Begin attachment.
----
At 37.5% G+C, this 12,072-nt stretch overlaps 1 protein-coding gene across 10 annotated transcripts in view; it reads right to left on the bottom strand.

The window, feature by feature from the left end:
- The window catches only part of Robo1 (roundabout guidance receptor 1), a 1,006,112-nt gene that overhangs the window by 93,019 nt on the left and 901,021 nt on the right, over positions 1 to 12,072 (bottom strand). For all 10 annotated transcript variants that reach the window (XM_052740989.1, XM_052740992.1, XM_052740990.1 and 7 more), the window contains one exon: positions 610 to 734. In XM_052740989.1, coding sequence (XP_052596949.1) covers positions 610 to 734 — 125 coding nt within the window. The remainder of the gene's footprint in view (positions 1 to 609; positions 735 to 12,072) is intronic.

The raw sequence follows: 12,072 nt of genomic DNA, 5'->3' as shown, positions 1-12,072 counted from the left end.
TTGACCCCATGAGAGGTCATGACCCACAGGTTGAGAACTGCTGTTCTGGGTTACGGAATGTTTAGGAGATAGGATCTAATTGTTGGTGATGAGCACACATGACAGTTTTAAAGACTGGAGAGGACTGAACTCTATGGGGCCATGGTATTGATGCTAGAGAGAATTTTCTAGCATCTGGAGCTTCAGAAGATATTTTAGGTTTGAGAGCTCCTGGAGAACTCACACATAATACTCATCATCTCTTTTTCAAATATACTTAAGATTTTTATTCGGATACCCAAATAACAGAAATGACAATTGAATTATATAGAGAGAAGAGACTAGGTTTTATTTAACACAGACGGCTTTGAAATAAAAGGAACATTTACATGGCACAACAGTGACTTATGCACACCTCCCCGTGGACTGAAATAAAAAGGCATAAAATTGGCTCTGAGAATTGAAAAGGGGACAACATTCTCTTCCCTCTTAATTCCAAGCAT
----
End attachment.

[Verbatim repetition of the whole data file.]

At 37.5% G+C, this 12,072-nt stretch overlaps 1 protein-coding gene across 10 annotated transcripts in view; it reads right to left on the bottom strand.

The window, feature by feature from the left end:
- The window catches only part of Robo1 (roundabout guidance receptor 1), a 1,006,112-nt gene that overhangs the window by 93,019 nt on the left and 901,021 nt on the right, over positions 1 to 12,072 (bottom strand). For all 10 annotated transcript variants that reach the window (XM_052740989.1, XM_052740992.1, XM_052740990.1 and 7 more), the window contains one exon: positions 610 to 734. In XM_052740989.1, coding sequence (XP_052596949.1) covers positions 610 to 734 — 125 coding nt within the window. The remainder of the gene's footprint in view (positions 1 to 609; positions 735 to 12,072) is intronic.

The raw sequence follows: 12,072 nt of genomic DNA, 5'->3' as shown, positions 1-12,072 counted from the left end.
TTGACCCCATGAGAGGTCATGACCCACAGGTTGAGAACTGCTGTTCTGGGTTACGGAATGTTTAGGAGATAGGATCTAATTGTTGGTGATGAGCACACATGACAGTTTTAAAGACTGGAGAGGACTGAACTCTATGGGGCCATGGTATTGATGCTAGAGAGAATTTTCTAGCATCTGGAGCTTCAGAAGATATTTTAGGTTTGAGAGCTCCTGGAGAACTCACACATAATACTCATCATCTCTTTTTCAAATATACTTAAGATTTTTATTCGGATACCCAAATAACAGAAATGACAATTGAATTATATAGAGAGAAGAGACTAGGTTTTATTTAACACAGACGGCTTTGAAATAAAAGGAACATTTACATGGCACAACAGTGACTTATGCACACCTCCCCGTGGACTGAAATAAAAAGGCATAAAATTGGCTCTGAGAATTGAAAAGGGGACAACATTCTCTTCCCTCTTAATTCCAAGCAT